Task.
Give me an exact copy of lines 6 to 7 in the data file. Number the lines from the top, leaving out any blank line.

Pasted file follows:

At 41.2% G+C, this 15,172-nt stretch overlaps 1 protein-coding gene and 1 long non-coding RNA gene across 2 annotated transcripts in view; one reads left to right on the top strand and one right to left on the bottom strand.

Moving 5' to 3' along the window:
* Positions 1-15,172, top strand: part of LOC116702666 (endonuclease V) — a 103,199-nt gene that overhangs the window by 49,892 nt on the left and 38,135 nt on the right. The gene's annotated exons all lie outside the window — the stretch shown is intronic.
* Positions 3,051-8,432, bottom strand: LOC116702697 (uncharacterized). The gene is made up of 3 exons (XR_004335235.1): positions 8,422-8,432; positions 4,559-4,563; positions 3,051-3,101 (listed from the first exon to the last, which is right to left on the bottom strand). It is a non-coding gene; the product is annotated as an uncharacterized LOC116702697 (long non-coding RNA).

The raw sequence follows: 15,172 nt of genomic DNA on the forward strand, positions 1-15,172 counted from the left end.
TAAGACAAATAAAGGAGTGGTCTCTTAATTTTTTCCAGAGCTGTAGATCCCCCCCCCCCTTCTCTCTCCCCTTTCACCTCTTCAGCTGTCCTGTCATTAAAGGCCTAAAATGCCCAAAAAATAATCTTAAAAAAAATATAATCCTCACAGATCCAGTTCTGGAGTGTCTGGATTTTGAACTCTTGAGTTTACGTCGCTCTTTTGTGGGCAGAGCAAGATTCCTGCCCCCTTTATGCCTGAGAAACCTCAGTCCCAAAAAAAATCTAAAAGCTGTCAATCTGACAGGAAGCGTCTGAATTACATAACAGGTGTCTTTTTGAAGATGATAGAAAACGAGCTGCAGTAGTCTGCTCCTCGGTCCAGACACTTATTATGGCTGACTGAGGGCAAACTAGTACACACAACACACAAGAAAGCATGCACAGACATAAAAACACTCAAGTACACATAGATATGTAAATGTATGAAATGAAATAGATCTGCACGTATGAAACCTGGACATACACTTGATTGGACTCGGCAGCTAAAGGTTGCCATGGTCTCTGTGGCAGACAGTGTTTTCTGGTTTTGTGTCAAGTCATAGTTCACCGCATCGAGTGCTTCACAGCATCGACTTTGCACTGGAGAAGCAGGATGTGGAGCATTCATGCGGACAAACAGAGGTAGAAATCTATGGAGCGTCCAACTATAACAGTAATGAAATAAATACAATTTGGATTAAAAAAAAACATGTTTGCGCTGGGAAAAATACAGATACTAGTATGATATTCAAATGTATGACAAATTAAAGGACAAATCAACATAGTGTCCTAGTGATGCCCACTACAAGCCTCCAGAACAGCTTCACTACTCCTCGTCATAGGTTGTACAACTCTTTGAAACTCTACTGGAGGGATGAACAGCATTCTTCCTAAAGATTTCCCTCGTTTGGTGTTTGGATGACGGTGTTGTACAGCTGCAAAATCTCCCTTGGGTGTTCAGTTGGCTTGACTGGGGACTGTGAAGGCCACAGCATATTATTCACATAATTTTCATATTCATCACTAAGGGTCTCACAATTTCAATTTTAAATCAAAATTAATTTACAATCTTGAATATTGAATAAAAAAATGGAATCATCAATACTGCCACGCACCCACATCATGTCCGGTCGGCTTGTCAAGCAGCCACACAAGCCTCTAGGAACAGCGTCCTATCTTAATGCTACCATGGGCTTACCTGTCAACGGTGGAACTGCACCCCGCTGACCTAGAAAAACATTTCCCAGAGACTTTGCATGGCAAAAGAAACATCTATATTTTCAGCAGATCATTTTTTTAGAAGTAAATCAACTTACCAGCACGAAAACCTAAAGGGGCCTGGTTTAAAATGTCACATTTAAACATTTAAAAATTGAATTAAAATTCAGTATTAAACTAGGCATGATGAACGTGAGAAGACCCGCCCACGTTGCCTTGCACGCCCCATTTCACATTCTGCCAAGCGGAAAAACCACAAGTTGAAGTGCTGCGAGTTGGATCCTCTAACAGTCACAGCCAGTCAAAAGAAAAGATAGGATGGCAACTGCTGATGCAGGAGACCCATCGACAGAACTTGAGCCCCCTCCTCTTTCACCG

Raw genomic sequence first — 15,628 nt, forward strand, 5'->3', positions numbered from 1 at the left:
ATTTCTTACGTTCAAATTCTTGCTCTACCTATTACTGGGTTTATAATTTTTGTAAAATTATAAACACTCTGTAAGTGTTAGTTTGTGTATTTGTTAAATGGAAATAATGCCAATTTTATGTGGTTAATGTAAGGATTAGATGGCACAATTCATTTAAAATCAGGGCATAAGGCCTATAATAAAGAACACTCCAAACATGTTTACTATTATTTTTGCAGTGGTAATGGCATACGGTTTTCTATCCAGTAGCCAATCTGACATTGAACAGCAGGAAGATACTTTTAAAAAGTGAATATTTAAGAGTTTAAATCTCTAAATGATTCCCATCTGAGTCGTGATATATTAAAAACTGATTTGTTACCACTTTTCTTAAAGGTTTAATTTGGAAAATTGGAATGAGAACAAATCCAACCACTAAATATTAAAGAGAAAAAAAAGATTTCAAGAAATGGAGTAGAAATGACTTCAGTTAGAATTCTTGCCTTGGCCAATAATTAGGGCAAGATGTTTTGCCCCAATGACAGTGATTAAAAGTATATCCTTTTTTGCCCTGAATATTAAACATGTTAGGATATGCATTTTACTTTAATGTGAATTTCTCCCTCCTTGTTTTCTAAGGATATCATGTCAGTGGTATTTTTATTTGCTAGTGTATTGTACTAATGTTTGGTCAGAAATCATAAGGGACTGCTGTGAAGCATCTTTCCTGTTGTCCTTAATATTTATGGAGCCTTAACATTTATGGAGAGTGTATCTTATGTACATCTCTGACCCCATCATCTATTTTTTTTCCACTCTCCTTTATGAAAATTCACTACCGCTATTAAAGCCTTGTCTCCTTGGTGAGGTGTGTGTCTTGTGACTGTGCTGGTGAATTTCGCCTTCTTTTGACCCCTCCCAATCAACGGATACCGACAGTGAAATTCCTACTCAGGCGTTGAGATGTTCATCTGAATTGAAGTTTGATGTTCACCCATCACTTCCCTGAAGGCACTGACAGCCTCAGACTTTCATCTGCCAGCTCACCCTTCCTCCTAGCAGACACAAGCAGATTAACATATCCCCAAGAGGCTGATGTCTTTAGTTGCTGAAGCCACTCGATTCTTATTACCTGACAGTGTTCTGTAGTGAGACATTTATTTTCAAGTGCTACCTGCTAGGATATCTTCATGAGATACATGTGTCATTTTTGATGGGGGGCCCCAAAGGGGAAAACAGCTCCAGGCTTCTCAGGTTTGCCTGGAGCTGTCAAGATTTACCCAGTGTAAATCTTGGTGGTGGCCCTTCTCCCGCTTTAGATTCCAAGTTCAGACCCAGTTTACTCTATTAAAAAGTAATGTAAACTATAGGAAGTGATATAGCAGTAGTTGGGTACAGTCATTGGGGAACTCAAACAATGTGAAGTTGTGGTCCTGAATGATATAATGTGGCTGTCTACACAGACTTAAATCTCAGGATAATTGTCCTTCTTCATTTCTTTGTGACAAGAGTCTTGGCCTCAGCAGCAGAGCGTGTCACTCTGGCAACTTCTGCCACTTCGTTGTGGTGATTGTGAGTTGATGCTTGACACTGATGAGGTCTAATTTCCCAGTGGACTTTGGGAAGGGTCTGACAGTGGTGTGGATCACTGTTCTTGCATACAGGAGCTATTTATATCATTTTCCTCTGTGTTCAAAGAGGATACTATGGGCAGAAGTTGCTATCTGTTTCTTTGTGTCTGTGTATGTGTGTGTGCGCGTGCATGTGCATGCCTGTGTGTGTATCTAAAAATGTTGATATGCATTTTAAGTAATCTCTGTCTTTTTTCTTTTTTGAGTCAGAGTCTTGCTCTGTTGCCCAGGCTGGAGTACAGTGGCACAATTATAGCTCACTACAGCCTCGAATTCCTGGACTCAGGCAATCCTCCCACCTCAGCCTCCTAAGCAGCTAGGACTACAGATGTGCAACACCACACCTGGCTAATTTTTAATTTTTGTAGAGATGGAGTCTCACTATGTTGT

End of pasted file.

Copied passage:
TAAGACAAATAAAGGAGTGGTCTCTTAATTTTTTCCAGAGCTGTAGATCCCCCCCCCCCTTCTCTCTCCCCTTTCACCTCTTCAGCTGTCCTGTCATTAAAGGCCTAAAATGCCCAAAAAATAATCTTAAAAAAAATATAATCCTCACAGATCCAGTTCTGGAGTGTCTGGATTTTGAACTCTTGAGTTTACGTCGCTCTTTTGTGGGCAGAGCAAGATTCCTGCCCCCTTTATGCCTGAGAAACCTCAGTCCCAAAAAAAATCTAAAAGCTGTCAATCTGACAGGAAGCGTCTGAATTACATAACAGGTGTCTTTTTGAAGATGATAGAAAACGAGCTGCAGTAGTCTGCTCCTCGGTCCAGACACTTATTATGGCTGACTGAGGGCAAACTAGTACACACAACACACAAGAAAGCATGCACAGACATAAAAACACTCAAGTACACATAGATATGTAAATGTATGAAATGAAATAGATCTGCACGTATGAAACCTGGACATACACTTGATTGGACTCGGCAGCTAAAGGTTGCCATGGTCTCTGTGGCAGACAGTGTTTTCTGGTTTTGTGTCAAGTCATAGTTCACCGCATCGAGTGCTTCACAGCATCGACTTTGCACTGGAGAAGCAGGATGTGGAGCATTCATGCGGACAAACAGAGGTAGAAATCTATGGAGCGTCCAACTATAACAGTAATGAAATAAATACAATTTGGATTAAAAAAAAACATGTTTGCGCTGGGAAAAATACAGATACTAGTATGATATTCAAATGTATGACAAATTAAAGGACAAATCAACATAGTGTCCTAGTGATGCCCACTACAAGCCTCCAGAACAGCTTCACTACTCCTCGTCATAGGTTGTACAACTCTTTGAAACTCTACTGGAGGGATGAACAGCATTCTTCCTAAAGATTTCCCTCGTTTGGTGTTTGGATGACGGTGTTGTACAGCTGCAAAATCTCCCTTGGGTGTTCAGTTGGCTTGACTGGGGACTGTGAAGGCCACAGCATATTATTCACATAATTTTCATATTCATCACTAAGGGTCTCACAATTTCAATTTTAAATCAAAATTAATTTACAATCTTGAATATTGAATAAAAAAATGGAATCATCAATACTGCCACGCACCCACATCATGTCCGGTCGGCTTGTCAAGCAGCCACACAAGCCTCTAGGAACAGCGTCCTATCTTAATGCTACCATGGGCTTACCTGTCAACGGTGGAACTGCACCCCGCTGACCTAGAAAAACATTTCCCAGAGACTTTGCATGGCAAAAGAAACATCTATATTTTCAGCAGATCATTTTTTTAGAAGTAAATCAACTTACCAGCACGAAAACCTAAAGGGGCCTGGTTTAAAATGTCACATTTAAACATTTAAAAATTGAATTAAAATTCAGTATTAAACTAGGCATGATGAACGTGAGAAGACCCGCCCACGTTGCCTTGCACGCCCCATTTCACATTCTGCCAAGCGGAAAAACCACAAGTTGAAGTGCTGCGAGTTGGATCCTCTAACAGTCACAGCCAGTCAAAAGAAAAGATAGGATGGCAACTGCTGATGCAGGAGACCCATCGACAGAACTTGAGCCCCCTCCTCTTTCACCG

Raw genomic sequence first — 15,628 nt, forward strand, 5'->3', positions numbered from 1 at the left: